05RAS Tiliaephyllum brooksense Moiseeva et Herman  


Moiseeva et al. (2009)



Sagwon 05-3. Prince Creek Formatlon. Sagavanirktok River. Sagwon.


Locality Map



The following is not a description of this particular specimen but a composite description of the species.

From Moiseeva, Herman, Spicer. 2009. (p. 1303-1304)

"Leaves simple, entire, medium-sized to large. Leaf lamina elliptic-ovate or broadly ovate. Leaf base asymmetric, typically deeply cordate or, more rarely, emarginate. Leaf apex acuminate to attenuate. Leaf margin unequally toothed or double-serrate. Teeth from small to large, acute, triangular, symmetric, or, more rarely, narrow asymmetric and oriented apically. Venation pinnate and craspedodromous. Secondary veins 10–13 pairs, opposite or, more rarely, alternate. The third basal pair of secondary veins the strongest and copiously branched.

Description (Figs. 2a–2c). The leaves are medium-sized or large, 5–12 cm long and 3.5–10 cm wide, simple, entire-margined, oval-ovate or broadly ovate, the maximum width is located in the middle of the leaf or below the middle. The leaf base is asymmetrical, deeply cordate or, more rarely, emarginate; the apex is acute and, as a rule, acuminate. The petiole is relatively thick, its length is about one third of the leaf lamina length. The leaf margin is unequally toothed or double-serrate. The teeth are from small to large (up to 2.5 mm high and 3–4 mm wide). Usually, they are acute, triangular, with straight or slightly concave sides, symmetrical, or, more rarely, narrower, with a concave apical side, and orientated towards the leaf apex. The notches between the teeth are mostly acute or, more rarely, rounded.

The venation is pinnate and craspedodromous. The midrib is thick, straight, or slightly sinuous. There are ten to thirteen pairs of secondary veins. Most secondary veins are opposite, some are alternating. Three lower pairs of veins are connivent with their bases. The longest and most branched pair of veins is the third (from the bottom) pair: up to six basiscopic branchlets depart from this pair of veins. Below this pair, the first two pairs of secondary veins are situated; they are also quite frequently branched (with four or five branchlets), but much shorter. They depart from the midrib at a right angle; the lowest are slightly curved downwards, the angle of deviation of other secondary veins is 40–50°. The tertiary venation is scalariform or, more rarely, branched-scalariform.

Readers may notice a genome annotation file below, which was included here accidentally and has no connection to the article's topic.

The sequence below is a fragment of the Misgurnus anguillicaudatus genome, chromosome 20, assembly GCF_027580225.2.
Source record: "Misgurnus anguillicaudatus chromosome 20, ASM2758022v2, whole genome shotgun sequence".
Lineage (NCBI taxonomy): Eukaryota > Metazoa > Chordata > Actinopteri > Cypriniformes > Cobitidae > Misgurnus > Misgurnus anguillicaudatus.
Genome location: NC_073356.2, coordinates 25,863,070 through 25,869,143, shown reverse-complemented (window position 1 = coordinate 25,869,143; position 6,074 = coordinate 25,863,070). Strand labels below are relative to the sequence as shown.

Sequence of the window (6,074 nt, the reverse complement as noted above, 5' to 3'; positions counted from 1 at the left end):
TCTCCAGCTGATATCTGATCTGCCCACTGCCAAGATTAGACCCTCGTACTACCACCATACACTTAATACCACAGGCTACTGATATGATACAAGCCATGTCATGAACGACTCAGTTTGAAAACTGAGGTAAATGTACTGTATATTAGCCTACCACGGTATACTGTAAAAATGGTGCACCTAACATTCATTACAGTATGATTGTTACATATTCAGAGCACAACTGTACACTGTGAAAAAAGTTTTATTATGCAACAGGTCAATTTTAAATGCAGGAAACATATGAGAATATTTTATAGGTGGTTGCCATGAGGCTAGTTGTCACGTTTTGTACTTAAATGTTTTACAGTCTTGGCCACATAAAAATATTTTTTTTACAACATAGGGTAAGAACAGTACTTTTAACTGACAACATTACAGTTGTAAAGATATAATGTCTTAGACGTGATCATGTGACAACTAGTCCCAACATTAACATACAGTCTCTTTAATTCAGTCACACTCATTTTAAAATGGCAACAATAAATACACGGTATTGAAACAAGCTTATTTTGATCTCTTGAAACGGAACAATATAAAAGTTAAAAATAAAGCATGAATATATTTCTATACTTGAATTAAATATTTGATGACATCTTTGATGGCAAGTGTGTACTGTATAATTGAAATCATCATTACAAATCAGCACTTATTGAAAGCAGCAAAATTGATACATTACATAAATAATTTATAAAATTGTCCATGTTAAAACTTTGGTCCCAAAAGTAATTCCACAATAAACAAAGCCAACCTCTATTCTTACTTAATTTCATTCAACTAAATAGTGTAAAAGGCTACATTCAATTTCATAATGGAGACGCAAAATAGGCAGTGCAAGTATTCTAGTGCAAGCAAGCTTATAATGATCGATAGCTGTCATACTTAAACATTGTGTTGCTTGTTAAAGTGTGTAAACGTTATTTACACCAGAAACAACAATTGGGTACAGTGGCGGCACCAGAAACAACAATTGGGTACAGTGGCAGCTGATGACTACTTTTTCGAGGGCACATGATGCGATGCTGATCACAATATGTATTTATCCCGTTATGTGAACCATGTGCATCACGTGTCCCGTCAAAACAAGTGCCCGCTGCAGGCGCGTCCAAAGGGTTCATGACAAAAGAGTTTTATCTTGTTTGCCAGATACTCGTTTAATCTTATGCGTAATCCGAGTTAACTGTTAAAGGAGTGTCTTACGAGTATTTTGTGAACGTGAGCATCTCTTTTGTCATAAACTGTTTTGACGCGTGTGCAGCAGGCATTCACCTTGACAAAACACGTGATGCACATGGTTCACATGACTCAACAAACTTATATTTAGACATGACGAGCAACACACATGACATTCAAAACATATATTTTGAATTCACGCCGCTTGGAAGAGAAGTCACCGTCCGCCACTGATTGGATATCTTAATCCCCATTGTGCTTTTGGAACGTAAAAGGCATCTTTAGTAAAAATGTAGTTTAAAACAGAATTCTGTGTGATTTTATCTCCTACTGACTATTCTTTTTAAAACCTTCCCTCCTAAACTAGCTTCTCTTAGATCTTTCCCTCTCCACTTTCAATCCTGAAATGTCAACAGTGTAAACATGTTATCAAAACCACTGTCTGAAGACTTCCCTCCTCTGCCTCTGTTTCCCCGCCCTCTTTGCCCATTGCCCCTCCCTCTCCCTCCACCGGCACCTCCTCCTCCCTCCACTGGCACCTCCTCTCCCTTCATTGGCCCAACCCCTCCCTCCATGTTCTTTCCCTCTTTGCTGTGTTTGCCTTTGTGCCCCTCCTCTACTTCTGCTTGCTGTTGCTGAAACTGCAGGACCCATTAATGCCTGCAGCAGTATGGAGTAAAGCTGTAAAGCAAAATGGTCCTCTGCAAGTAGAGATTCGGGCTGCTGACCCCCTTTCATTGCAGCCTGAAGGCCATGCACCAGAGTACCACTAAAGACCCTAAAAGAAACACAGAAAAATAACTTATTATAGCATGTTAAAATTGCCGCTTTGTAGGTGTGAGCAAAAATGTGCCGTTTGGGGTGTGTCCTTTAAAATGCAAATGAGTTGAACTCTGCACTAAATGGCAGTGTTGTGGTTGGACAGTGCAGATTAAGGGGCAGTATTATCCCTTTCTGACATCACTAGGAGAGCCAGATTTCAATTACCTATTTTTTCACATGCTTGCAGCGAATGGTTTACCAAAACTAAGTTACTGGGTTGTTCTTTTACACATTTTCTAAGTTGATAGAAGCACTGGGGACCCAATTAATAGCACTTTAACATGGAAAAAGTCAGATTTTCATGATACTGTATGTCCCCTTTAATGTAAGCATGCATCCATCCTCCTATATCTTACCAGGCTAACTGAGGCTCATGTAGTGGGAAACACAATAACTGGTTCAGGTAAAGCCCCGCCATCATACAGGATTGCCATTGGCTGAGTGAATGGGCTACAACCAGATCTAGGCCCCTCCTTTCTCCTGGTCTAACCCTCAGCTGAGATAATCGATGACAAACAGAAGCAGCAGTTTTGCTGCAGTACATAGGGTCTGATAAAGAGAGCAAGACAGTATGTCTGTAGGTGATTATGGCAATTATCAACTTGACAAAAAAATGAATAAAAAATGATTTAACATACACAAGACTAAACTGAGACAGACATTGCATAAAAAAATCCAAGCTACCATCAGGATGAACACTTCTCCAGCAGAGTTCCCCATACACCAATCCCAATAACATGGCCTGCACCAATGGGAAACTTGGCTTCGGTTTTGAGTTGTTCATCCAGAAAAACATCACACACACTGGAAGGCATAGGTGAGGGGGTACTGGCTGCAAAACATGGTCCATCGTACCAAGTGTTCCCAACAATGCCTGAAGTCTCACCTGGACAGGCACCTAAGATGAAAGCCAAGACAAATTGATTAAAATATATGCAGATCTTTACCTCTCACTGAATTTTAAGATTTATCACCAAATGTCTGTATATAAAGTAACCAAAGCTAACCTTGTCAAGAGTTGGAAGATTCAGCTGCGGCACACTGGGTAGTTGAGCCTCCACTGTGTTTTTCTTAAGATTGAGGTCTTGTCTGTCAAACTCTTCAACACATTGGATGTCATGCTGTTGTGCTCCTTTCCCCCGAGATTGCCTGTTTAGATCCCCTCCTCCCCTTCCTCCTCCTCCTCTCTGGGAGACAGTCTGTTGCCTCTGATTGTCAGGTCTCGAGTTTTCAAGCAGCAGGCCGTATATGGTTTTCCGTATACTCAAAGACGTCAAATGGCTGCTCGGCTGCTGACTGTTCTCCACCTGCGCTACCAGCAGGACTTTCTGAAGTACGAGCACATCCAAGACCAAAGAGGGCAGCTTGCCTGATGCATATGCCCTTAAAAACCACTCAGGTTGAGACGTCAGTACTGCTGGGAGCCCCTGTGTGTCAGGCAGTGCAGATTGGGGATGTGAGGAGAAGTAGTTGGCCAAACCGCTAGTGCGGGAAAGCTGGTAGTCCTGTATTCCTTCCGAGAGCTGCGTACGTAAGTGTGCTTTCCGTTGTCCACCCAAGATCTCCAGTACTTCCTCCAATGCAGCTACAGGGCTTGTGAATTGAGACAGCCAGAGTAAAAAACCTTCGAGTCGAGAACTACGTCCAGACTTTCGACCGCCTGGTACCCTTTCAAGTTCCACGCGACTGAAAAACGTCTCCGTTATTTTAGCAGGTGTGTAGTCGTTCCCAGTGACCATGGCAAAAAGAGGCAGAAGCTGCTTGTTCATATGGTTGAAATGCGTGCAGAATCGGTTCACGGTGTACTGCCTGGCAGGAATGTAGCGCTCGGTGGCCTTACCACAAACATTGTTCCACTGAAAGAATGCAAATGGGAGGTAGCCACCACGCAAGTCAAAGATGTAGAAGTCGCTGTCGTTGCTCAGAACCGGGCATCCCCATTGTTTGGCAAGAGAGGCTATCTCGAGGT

Comparison. The new species differs from Tiliaephyllum tsagajanicum from the Upper Tsagayan Flora of the Amur Region (Krassilov, 1976) by the pattern of secondary venation in the lower part of the leaf. The third (from the bottom) pair of secondary veins is longest and most branched in T. brooksense sp. nov. Unlike this species, T. tsagajanicum has the longest lower pair of secondary veins departing immediately from the leaf base."


From Moiseeva, Herman, Spicer. 2009. (p. 1303-1304)

"Genus Tiliaephyllum Newberry, 1895. Tiliaephyllum brooksense Moiseeva et Herman, sp. nov. Plate 22, figs. 1–7.

Holotype. GIN, no. 4886/21a-1, 4886/21b-1 (counterpart); leaf imprint; Sagavanirktok River, northern Alaska Peninsula; upper part of the Prince Creek Formation; Upper Paleocene (Pl. 22, fig. 2; Fig. 2a)."

"The morphologically close species Tiliaephyllum tsagajanicum was first described by Krysh- tofovich and Baikovskaya (1966) from the Tsagayan Flora of the Amur Region as Tilia L. The holotype of this species is shown in Fig. 3 (no photograph was published by Kryshtofovich and Baikovskaya). This specimen has smaller and more steeply apically oriented teeth than the majority of other specimens of T. tsagajanicum, that, in our opinion, accords with intraspecific variability.

The new species has something in common with leaves of Corylites L., which were wide-spread in many temperate floras of Asia, Europe, and North America (Boulter and Kvacek, 1989; Manchester and Guo, 1996; Akhmetiev and Golovneva, 1998; Moiseeva, 2005a; and others). Tiliaephyllum brooksense sp. nov. differs from most species of Corylites by wider and more rounded outlines of the leaf lamina and larger and usually symmetrical marginal triangular teeth. In addition, the new species is characterized by highly branched third (from the bottom) pair of secondary veins, whereas most species of Corylites usually have the lower or the second (from the bottom) pair of secondary veins most strongly developed. One of the distinguishing features of Tiliaephyllum is an acuminate leaf apex, which occurs much more rarely in Corylites.

Material. Twenty-two specimens from the type locality."